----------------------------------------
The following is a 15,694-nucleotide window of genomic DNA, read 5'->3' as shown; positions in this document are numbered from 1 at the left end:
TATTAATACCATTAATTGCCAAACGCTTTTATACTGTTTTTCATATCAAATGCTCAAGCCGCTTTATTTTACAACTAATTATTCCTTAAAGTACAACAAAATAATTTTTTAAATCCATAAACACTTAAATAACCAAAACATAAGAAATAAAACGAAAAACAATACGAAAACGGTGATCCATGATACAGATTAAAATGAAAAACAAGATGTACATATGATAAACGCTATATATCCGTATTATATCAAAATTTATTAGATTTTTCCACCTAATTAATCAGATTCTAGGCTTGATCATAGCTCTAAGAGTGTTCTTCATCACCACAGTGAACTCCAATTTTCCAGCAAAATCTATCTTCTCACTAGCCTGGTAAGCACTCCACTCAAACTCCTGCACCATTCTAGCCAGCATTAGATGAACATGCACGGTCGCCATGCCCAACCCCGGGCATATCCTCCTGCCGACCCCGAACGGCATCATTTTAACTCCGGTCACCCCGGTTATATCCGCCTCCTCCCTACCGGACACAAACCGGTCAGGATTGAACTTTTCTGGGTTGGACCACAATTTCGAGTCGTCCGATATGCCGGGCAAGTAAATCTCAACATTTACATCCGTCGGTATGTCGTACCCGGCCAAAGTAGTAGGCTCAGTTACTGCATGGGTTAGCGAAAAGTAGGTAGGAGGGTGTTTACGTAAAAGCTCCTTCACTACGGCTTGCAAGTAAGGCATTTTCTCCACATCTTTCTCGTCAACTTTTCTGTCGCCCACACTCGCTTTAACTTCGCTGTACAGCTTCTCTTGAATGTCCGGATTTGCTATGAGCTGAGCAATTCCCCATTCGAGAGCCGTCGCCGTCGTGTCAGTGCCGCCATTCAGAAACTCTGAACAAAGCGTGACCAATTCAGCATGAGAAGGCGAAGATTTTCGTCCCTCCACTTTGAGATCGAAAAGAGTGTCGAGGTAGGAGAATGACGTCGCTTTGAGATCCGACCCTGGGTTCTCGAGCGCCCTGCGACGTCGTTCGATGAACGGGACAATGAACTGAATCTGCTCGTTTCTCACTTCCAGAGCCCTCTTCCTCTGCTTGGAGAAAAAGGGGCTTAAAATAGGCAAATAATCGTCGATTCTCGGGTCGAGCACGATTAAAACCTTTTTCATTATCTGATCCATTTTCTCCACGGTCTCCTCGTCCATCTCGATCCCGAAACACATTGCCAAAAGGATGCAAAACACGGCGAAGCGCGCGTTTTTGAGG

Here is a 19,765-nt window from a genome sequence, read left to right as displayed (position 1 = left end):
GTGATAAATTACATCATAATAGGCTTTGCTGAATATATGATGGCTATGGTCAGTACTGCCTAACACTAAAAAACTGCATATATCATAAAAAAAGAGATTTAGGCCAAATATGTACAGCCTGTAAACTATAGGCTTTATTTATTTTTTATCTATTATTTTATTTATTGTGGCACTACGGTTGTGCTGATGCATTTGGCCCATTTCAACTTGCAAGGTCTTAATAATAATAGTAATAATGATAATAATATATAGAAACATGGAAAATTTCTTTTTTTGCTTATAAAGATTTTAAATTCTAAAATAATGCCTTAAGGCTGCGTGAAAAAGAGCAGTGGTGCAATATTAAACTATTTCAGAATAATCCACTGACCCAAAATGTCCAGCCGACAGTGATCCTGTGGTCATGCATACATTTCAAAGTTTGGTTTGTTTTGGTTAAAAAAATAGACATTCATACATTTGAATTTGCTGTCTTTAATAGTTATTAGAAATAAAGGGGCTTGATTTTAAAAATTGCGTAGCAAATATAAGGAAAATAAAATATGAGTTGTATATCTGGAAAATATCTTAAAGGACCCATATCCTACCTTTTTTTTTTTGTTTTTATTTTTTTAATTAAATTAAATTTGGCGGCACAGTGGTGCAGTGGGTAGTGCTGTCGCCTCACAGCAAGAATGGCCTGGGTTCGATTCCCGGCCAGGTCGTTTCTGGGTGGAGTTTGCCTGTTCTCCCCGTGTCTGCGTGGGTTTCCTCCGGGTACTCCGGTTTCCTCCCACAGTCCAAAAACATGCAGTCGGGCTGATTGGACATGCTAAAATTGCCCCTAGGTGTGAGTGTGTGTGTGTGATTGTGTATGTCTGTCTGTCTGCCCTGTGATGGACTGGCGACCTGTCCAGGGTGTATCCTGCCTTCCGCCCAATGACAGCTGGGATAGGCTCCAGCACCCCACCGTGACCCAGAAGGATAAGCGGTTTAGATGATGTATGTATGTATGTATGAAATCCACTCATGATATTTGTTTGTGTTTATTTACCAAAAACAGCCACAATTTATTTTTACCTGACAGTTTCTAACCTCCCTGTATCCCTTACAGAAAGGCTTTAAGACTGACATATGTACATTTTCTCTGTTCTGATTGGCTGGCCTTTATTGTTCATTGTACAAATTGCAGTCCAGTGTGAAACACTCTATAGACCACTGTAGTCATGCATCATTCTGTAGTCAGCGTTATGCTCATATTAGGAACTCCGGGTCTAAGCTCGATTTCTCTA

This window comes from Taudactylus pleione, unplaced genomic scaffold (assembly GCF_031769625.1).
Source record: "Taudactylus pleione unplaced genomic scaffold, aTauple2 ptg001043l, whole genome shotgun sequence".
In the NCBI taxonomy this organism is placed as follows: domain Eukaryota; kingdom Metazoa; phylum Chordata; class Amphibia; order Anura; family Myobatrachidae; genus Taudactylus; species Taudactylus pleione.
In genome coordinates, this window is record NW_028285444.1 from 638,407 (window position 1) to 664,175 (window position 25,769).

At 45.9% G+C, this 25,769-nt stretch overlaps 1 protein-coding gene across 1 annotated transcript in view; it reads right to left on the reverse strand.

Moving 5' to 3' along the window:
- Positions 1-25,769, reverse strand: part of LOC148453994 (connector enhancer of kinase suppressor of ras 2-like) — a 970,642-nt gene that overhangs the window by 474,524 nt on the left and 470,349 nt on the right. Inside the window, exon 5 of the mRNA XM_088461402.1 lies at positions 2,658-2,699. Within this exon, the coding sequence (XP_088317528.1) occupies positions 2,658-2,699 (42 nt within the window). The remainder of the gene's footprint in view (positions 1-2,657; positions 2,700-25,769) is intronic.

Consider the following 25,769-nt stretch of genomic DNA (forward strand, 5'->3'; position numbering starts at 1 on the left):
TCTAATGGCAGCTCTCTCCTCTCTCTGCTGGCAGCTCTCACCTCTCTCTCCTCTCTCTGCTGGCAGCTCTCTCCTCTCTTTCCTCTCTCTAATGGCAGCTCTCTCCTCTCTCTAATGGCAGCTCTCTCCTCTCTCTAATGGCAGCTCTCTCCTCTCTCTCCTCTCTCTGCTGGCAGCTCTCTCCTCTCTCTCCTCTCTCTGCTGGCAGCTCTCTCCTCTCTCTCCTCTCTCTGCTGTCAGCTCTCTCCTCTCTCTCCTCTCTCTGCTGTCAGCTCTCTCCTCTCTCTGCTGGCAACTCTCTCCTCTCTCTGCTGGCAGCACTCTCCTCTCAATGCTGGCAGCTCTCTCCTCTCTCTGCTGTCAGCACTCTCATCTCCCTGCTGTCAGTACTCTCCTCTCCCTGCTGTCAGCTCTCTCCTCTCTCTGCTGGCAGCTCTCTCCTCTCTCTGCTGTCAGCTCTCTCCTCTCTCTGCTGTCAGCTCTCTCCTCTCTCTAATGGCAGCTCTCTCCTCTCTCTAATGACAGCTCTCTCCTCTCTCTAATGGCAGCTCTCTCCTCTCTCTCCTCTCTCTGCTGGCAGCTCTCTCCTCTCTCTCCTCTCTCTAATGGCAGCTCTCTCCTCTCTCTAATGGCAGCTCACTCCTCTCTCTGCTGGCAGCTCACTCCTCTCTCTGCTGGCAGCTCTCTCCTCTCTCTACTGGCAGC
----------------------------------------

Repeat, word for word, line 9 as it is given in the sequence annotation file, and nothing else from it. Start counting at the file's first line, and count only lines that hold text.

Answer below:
At 45.9% G+C, this 25,769-nt stretch overlaps 1 protein-coding gene across 1 annotated transcript in view; it reads right to left on the reverse strand.